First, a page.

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Fire Ant Control In Commercial Sod and Nursery Stock

Steve Hughes lays down sod near one of Mississippi State University’s new residence halls.
Steve Hughes lays down sod near one of Mississippi State University’s new residence halls.

Although fire ants infest most of the southeastern United States (See Imported Fire Ant Quarantine Map), there are many states, or parts of states, where they do not yet occur. Fire ants could easily be transported to these areas by movement of infested soil. Such accidental transport could occur through movement of sod or nursery stock containing established colonies of fire ants or individual newly mated queens.

The United States Department of Agriculture maintains a quarantine against unregulated transport of soil or soil-containing items, including sod and nursery stock, from fire ant infested areas to uninfested areas. Sod and nursery stock shipped out of the quarantined area must have an appropriate inspection certificate and be treated according to USDA guidelines. Nurserymen and sod producers who plan to ship products outside the fire ant quarantine area need to be aware of the requirements that must be met and make arrangements for appropriate treatments and inspections well before the anticipated shipment date. Contact the Mississippi Department of Agriculture for specific details. See USDA APHIS Publication 81-25-001, Imported Fire Ant Quarantine Treatments for Nursery Stock, Grass Sod, and Related Materials for specific products and treatment protocols required for treating sod and nursery stock that will be shipped to areas outside the imported fire ant quarantine zone.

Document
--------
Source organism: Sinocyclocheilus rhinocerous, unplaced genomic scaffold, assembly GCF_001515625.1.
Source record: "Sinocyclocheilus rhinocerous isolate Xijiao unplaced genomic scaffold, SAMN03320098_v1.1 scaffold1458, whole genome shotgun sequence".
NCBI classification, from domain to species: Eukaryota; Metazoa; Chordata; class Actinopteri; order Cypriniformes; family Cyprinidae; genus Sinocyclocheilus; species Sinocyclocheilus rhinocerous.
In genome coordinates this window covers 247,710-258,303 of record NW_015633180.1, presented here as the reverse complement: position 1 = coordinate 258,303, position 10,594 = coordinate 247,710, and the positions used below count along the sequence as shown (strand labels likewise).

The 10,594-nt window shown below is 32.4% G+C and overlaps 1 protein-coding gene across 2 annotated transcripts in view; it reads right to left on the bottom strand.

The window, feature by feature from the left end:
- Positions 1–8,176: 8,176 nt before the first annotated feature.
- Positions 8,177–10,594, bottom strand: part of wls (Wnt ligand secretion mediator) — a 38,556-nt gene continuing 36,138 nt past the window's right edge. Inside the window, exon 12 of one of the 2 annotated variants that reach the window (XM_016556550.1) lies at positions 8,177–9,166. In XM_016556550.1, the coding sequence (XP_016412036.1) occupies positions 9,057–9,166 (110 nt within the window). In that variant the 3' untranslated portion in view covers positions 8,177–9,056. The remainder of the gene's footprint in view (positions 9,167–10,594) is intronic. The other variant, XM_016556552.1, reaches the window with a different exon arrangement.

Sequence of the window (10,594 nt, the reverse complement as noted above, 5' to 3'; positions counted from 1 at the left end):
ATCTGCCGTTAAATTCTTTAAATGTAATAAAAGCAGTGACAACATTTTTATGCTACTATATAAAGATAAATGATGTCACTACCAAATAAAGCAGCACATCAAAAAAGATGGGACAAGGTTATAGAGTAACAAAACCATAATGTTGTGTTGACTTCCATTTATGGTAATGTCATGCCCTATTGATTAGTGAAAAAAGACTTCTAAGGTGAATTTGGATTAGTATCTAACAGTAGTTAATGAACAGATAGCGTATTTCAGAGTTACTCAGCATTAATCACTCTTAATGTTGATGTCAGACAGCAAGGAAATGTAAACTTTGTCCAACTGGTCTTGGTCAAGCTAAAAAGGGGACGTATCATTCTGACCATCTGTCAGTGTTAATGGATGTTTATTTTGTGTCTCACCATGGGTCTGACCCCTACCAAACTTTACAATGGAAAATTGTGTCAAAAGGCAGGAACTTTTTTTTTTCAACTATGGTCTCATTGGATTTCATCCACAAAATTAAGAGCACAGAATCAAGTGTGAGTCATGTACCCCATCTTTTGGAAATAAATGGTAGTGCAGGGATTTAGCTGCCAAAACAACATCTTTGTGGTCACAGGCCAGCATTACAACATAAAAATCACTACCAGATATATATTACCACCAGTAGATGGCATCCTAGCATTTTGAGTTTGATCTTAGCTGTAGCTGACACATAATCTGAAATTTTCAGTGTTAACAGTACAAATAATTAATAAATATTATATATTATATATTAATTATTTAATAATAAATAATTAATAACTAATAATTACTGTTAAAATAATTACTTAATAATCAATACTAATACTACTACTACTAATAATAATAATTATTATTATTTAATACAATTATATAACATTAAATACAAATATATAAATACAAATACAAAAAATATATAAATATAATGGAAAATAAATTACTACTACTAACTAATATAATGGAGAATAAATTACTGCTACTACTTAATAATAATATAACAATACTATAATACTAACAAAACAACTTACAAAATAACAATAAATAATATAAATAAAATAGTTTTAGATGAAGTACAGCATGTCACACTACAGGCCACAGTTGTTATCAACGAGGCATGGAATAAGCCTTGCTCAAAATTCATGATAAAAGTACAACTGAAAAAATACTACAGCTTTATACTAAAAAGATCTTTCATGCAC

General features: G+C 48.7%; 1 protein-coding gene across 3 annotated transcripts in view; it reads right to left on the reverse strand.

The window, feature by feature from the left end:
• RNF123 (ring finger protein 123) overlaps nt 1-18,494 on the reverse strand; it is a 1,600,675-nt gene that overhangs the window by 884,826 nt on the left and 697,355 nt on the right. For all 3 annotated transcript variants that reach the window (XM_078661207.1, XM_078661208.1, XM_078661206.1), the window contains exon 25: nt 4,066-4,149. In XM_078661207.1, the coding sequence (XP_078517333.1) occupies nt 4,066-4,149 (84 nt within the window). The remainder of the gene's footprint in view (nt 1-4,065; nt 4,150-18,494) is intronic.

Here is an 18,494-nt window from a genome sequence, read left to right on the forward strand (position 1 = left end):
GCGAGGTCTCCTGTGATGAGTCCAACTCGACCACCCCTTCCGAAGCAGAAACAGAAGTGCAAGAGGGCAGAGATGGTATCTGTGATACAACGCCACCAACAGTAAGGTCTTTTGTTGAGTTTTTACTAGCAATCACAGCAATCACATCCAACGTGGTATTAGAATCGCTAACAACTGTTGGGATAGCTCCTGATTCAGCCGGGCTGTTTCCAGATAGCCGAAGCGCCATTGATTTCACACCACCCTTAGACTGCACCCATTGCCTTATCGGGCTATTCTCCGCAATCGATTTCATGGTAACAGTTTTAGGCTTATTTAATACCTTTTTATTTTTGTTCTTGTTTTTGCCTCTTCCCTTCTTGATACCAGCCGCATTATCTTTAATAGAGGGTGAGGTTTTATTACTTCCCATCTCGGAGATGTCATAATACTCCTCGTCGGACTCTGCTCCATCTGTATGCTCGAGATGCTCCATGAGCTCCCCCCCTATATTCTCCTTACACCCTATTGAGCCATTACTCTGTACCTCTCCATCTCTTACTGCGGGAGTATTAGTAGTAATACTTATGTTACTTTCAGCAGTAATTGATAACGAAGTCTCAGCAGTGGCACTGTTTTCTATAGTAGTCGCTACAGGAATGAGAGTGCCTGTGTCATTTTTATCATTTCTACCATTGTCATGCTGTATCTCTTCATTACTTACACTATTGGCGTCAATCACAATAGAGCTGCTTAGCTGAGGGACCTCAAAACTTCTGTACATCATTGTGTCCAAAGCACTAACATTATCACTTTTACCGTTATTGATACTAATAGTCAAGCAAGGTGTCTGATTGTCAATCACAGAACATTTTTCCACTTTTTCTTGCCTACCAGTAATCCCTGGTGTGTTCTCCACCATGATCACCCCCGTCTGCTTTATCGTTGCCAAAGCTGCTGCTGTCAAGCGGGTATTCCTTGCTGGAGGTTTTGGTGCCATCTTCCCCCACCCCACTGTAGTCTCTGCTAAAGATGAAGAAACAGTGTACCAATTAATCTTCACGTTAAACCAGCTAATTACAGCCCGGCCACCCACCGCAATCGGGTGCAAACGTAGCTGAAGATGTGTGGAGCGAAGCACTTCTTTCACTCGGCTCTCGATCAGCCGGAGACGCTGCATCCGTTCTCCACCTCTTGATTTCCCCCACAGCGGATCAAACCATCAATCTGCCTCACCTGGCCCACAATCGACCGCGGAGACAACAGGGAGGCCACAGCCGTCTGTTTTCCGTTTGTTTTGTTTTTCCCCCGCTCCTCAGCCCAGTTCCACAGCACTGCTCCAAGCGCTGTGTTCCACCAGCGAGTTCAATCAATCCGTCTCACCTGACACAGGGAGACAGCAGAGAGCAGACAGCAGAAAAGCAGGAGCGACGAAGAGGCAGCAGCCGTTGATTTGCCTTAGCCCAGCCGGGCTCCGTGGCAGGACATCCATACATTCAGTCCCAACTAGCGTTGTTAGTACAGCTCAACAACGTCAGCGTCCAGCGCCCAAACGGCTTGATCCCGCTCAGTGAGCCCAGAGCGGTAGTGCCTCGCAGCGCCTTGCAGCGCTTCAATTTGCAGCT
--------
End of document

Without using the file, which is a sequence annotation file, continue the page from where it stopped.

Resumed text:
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Fire Ant Control - MSU Extension Service
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Fire Ant Control

Tuesday, April 25, 2017 - 1:45pm

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Portrait of Dr. Blake Layton, Jr.
Extension Professor
Entomology; extension insect identification; fire ants; termites; insect pests in the home, lawn and